July in Fiction

Origins and Symbols of “July”

Julius Caesar was born in the month of “Quintilis,” meaning “fifth” in Roman times. However, after the introduction of the Julian and later the Gregorian calendars, the fifth month became the seventh month and was renamed, Mensis Julius, in his honor.

Summer in the Northern Hemisphere officially begins on the summer solstice on June 21st; thus, July introduces the second month of summer while at the same time beginning the second half of the year. Astronomically, the constellation Canis Major (the Greater Dog) graces July, resulting in the expression “dog days” of summer. The planet Sirius, the brightest light of Canis Major, rises and sets with the sun during the period from July third to August eleventh. If you are in the Northern Hemisphere, enjoy the summer heat, while looking skyward to see if you can trace the stars that form the constellation of the Greater Dog. If you are in the Southern Hemisphere, July marks winter and rainy days for you.

How Does July Impact the Setting?

In a novel, setting a scene in July could play off this tradition of the dog days of summer. Of course, the description of the scene would vary dramatically depending on where it takes place. Chicago during July is extremely hot, thus crowds of people visit the fountains and the greenery along Grant Park. Heat, of course, can be associated with individuals’ tempers being out of control but also be linked to fun in the sun. Independence Day, usually the setting for family picnics or parades or vacations in the USA, suffered a terrible wound this week.

In the Rocky Mountains, July is a suitable time to head for higher elevations and perhaps take a slide down a glacier. But in the Southern Hemisphere, July is likely to be rainy and colder than typical tropical temperatures.

July in American Fiction

This selection from Mark Twain’s Sketches New and Old, Complete, seems particularly appropriate to quote this month given the state of the Union in the United States:

“But I must not stand here and brag all night. However, you won’t mind a body bragging a little about his country on the fourth of July. It is a fair and legitimate time to fly the eagle. I will say only one more word of brag—and a hopeful one. It is this. We have a form of government which gives each man a fair chance and no favor. With us no individual is born with a right to look down upon his neighbor and hold him in contempt. Let such of us as are not dukes find our consolation in that. And we may find hope for the future in the fact that as unhappy as is the condition of our political morality to-day, England has risen up out of a far fouler since the days when Charles I ennobled courtesans and all political place was a matter of bargain and sale. There is hope for us yet.” I do hope Americans embrace the best of our nation in the days before us.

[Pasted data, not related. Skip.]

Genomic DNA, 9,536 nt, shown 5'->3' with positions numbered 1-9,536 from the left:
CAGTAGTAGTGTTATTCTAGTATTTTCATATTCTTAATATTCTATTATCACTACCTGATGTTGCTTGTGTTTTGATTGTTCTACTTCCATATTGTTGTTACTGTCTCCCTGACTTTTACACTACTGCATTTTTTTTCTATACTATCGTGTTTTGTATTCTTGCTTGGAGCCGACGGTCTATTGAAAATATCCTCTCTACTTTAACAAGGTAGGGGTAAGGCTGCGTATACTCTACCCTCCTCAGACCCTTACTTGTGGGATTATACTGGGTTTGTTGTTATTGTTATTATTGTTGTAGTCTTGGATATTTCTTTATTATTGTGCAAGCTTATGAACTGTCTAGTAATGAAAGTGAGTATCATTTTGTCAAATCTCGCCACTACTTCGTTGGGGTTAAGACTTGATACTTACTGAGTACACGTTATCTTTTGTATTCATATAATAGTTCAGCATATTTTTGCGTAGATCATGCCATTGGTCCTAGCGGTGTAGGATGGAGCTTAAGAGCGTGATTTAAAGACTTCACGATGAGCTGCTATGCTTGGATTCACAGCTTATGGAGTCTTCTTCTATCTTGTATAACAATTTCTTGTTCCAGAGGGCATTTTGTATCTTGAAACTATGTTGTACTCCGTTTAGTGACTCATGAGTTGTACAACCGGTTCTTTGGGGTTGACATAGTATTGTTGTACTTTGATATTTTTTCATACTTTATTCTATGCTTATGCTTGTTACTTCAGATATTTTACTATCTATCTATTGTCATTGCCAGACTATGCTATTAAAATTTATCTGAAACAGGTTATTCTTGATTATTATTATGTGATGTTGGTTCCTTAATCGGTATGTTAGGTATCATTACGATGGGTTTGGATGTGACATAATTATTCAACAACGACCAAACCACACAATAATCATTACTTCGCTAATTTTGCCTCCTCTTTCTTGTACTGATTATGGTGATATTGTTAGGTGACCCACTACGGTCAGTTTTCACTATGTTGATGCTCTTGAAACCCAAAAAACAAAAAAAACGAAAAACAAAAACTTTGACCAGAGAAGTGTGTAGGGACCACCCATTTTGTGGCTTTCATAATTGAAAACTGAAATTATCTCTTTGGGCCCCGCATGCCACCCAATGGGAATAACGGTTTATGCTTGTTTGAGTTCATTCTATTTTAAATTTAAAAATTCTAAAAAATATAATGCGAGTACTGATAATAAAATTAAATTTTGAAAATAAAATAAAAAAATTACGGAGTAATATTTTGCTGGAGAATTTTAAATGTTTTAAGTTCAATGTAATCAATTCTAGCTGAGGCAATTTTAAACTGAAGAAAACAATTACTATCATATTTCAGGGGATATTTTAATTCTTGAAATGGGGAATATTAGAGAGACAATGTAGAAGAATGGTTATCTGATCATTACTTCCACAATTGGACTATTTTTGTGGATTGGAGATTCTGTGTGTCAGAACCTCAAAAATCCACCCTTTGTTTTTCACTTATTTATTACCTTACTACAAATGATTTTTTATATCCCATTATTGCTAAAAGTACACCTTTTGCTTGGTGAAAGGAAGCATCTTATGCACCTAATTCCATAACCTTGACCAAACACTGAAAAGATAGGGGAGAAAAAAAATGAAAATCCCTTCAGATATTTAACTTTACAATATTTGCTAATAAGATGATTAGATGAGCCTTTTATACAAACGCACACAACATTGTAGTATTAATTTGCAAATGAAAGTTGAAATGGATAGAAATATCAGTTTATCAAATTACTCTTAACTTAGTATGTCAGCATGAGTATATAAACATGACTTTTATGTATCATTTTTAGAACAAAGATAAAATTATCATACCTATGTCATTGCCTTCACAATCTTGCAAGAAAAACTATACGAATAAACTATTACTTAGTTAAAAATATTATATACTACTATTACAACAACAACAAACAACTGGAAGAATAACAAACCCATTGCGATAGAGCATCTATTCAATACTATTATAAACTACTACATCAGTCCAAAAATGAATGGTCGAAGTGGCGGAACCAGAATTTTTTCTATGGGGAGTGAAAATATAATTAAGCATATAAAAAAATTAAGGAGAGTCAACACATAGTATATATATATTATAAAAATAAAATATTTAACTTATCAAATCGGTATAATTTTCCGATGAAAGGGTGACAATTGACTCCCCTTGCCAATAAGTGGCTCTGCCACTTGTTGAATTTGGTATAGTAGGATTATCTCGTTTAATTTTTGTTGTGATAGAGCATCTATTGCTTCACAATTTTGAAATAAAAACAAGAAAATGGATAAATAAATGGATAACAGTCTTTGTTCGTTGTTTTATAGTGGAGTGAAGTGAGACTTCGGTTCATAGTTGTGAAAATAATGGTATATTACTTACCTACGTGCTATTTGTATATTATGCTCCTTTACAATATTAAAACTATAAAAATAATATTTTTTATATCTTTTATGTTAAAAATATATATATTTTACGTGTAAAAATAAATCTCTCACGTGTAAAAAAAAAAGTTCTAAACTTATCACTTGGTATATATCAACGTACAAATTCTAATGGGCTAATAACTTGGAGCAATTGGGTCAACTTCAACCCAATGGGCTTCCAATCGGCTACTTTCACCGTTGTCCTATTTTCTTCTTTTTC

In The Brighter the Light, by Mary Ellen Taylor, the setting is the barrier islands of North Carolina, where the tourist season depends on the months when the weather is warm. The author uses the names of the months, mentioning all but November and December, to create parallel timelines for chapters that occur over a period of generations. Ships, boats, and shipwrecks figure in the novel. One character likes to sail: “By early July the Maisy Adams would be ready to sail again, and she would move on to the next port.”

Writing Goals for 2022

Publish my second book of poetry: I am still editing this new volume.

Finish, request feedback, and send my first novel out for review:

This month, I delved more deeply into the philosophy I am integrating into this book.

Continue to work on my other novels:

I sent pages to my critique group and read those of one of the group members. We had to move our regular meeting forward by a week, so we will be discussing our pages next week.

Continue to develop a network of kindred spirits in the world of writing and publishing:

Boulder Writers Alliance: This month, I co-hosted, on Zoom, our fourth BWA Poetry Circle with Art Goodtimes, the Colorado Poet Laureate of 2013. I also chaired one Steering Committee meeting. A member of the Colorado Independent Publishers Association contacted me about sharing a common social/happy hour each month. This will be a beneficial connection.

Denver Women’s Press Club: I read the newsletter. The new president, Diane Blomberg, is encouraging members to become more active and involved in the DWPC.

Rocky Mountain Fiction Writers:  I read the newsletter. RMFW is preparing actively for the in-person conference in Denver in September. Also, the award-winning author, Pam Nowak is offering a workshop in August on doing research for historical novels which looks informative.

Women Writing the West:  I followed conversations in the listserv. WWW is holding an in-person annual conference in Oklahoma City in October.

Document my writing progress through my blog and post it on the seventh day of each month, one blog per month in 2022:
Today is July 7, 2022, I am posting my seventh blog of 2022. We celebrated a July birthday on Independence Day. My wish for the USA is that all citizens support safety in our public venues, democracy, independence from tyranny over our bodies, and equality for all.

Today in History: Robert A. Heinlein the author of Stranger in a Strange Land was born on July 7, 1907. Curiously, July 7 is one of the 10 statistically most common birthdays in the USA.

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